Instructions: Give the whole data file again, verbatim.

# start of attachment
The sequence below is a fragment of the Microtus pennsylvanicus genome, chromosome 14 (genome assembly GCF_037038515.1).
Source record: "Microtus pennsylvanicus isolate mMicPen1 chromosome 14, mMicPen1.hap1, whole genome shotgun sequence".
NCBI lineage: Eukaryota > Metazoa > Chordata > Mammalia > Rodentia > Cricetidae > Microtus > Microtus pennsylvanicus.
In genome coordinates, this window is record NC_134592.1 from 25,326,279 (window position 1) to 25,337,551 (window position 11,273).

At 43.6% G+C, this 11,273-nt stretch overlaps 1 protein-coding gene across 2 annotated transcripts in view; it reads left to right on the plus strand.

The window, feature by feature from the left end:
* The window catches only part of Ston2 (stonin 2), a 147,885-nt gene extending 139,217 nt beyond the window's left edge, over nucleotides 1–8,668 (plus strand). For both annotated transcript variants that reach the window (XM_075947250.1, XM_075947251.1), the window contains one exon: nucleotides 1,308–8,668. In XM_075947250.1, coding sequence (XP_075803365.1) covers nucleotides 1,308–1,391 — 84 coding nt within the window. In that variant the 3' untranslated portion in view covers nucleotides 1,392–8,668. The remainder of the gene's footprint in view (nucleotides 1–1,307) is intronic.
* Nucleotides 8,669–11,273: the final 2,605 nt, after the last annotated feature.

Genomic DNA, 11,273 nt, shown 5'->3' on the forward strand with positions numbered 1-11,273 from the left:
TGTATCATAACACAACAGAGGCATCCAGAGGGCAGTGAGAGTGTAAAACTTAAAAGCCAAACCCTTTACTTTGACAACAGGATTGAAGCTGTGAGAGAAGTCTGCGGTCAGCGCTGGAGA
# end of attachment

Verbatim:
The sequence below is a fragment of the Microtus pennsylvanicus genome, chromosome 14 (genome assembly GCF_037038515.1).
Source record: "Microtus pennsylvanicus isolate mMicPen1 chromosome 14, mMicPen1.hap1, whole genome shotgun sequence".
NCBI lineage: Eukaryota > Metazoa > Chordata > Mammalia > Rodentia > Cricetidae > Microtus > Microtus pennsylvanicus.
In genome coordinates, this window is record NC_134592.1 from 25,326,279 (window position 1) to 25,337,551 (window position 11,273).

At 43.6% G+C, this 11,273-nt stretch overlaps 1 protein-coding gene across 2 annotated transcripts in view; it reads left to right on the plus strand.

The window, feature by feature from the left end:
* The window catches only part of Ston2 (stonin 2), a 147,885-nt gene extending 139,217 nt beyond the window's left edge, over nucleotides 1–8,668 (plus strand). For both annotated transcript variants that reach the window (XM_075947250.1, XM_075947251.1), the window contains one exon: nucleotides 1,308–8,668. In XM_075947250.1, coding sequence (XP_075803365.1) covers nucleotides 1,308–1,391 — 84 coding nt within the window. In that variant the 3' untranslated portion in view covers nucleotides 1,392–8,668. The remainder of the gene's footprint in view (nucleotides 1–1,307) is intronic.
* Nucleotides 8,669–11,273: the final 2,605 nt, after the last annotated feature.

Genomic DNA, 11,273 nt, shown 5'->3' on the forward strand with positions numbered 1-11,273 from the left:
TGTATCATAACACAACAGAGGCATCCAGAGGGCAGTGAGAGTGTAAAACTTAAAAGCCAAACCCTTTACTTTGACAACAGGATTGAAGCTGTGAGAGAAGTCTGCGGTCAGCGCTGGAGA